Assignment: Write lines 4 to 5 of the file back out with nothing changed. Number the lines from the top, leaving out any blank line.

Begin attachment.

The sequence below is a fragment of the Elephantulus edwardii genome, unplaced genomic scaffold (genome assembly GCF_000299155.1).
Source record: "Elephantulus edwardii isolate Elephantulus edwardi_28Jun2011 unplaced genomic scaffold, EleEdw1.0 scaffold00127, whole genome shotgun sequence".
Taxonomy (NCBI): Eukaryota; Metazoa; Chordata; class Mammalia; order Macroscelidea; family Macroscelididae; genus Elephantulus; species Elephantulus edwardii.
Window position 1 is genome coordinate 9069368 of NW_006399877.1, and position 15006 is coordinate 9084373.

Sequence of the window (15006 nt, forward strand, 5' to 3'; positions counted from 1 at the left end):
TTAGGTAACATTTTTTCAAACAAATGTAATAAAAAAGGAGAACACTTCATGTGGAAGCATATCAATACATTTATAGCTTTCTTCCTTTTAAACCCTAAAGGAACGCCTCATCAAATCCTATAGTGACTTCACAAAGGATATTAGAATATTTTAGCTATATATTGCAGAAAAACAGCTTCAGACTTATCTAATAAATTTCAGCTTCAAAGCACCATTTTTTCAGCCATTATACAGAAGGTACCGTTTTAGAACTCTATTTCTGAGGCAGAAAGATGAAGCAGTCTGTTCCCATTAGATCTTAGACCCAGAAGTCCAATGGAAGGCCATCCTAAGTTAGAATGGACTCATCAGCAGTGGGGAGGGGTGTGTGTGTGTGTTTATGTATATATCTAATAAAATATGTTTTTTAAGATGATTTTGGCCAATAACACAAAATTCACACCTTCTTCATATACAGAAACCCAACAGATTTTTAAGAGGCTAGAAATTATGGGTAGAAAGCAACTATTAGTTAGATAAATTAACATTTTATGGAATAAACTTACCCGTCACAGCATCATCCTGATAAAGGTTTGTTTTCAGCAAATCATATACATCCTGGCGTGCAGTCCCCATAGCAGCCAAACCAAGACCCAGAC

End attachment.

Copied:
Window position 1 is genome coordinate 9069368 of NW_006399877.1, and position 15006 is coordinate 9084373.

Sequence of the window (15006 nt, forward strand, 5' to 3'; positions counted from 1 at the left end):